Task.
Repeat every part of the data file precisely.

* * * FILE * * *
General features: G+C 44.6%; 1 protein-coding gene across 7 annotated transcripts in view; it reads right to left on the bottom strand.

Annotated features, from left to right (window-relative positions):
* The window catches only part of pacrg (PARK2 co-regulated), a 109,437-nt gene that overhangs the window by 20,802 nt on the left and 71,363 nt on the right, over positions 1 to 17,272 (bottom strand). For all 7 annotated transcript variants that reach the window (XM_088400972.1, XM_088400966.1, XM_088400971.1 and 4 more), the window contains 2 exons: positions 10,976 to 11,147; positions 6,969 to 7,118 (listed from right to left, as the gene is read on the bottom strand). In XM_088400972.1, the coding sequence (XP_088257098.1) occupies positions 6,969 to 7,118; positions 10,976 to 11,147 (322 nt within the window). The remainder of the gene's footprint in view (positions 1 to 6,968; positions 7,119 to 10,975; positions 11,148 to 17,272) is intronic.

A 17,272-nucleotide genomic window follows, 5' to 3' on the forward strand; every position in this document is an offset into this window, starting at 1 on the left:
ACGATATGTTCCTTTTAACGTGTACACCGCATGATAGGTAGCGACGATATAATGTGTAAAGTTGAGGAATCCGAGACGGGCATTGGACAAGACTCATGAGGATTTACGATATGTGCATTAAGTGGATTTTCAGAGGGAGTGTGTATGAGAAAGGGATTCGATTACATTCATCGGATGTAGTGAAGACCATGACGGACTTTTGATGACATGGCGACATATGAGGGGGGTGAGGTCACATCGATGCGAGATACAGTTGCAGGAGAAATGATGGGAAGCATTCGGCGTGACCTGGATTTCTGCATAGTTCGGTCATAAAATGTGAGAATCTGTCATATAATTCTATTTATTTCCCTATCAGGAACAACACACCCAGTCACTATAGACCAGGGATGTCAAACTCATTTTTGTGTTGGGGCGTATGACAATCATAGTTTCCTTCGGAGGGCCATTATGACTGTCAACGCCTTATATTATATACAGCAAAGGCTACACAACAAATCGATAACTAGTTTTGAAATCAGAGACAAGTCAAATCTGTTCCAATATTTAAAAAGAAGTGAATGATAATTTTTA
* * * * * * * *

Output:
General features: G+C 44.6%; 1 protein-coding gene across 7 annotated transcripts in view; it reads right to left on the bottom strand.

Annotated features, from left to right (window-relative positions):
* The window catches only part of pacrg (PARK2 co-regulated), a 109,437-nt gene that overhangs the window by 20,802 nt on the left and 71,363 nt on the right, over positions 1 to 17,272 (bottom strand). For all 7 annotated transcript variants that reach the window (XM_088400972.1, XM_088400966.1, XM_088400971.1 and 4 more), the window contains 2 exons: positions 10,976 to 11,147; positions 6,969 to 7,118 (listed from right to left, as the gene is read on the bottom strand). In XM_088400972.1, the coding sequence (XP_088257098.1) occupies positions 6,969 to 7,118; positions 10,976 to 11,147 (322 nt within the window). The remainder of the gene's footprint in view (positions 1 to 6,968; positions 7,119 to 10,975; positions 11,148 to 17,272) is intronic.

A 17,272-nucleotide genomic window follows, 5' to 3' on the forward strand; every position in this document is an offset into this window, starting at 1 on the left:
ACGATATGTTCCTTTTAACGTGTACACCGCATGATAGGTAGCGACGATATAATGTGTAAAGTTGAGGAATCCGAGACGGGCATTGGACAAGACTCATGAGGATTTACGATATGTGCATTAAGTGGATTTTCAGAGGGAGTGTGTATGAGAAAGGGATTCGATTACATTCATCGGATGTAGTGAAGACCATGACGGACTTTTGATGACATGGCGACATATGAGGGGGGTGAGGTCACATCGATGCGAGATACAGTTGCAGGAGAAATGATGGGAAGCATTCGGCGTGACCTGGATTTCTGCATAGTTCGGTCATAAAATGTGAGAATCTGTCATATAATTCTATTTATTTCCCTATCAGGAACAACACACCCAGTCACTATAGACCAGGGATGTCAAACTCATTTTTGTGTTGGGGCGTATGACAATCATAGTTTCCTTCGGAGGGCCATTATGACTGTCAACGCCTTATATTATATACAGCAAAGGCTACACAACAAATCGATAACTAGTTTTGAAATCAGAGACAAGTCAAATCTGTTCCAATATTTAAAAAGAAGTGAATGATAATTTTTA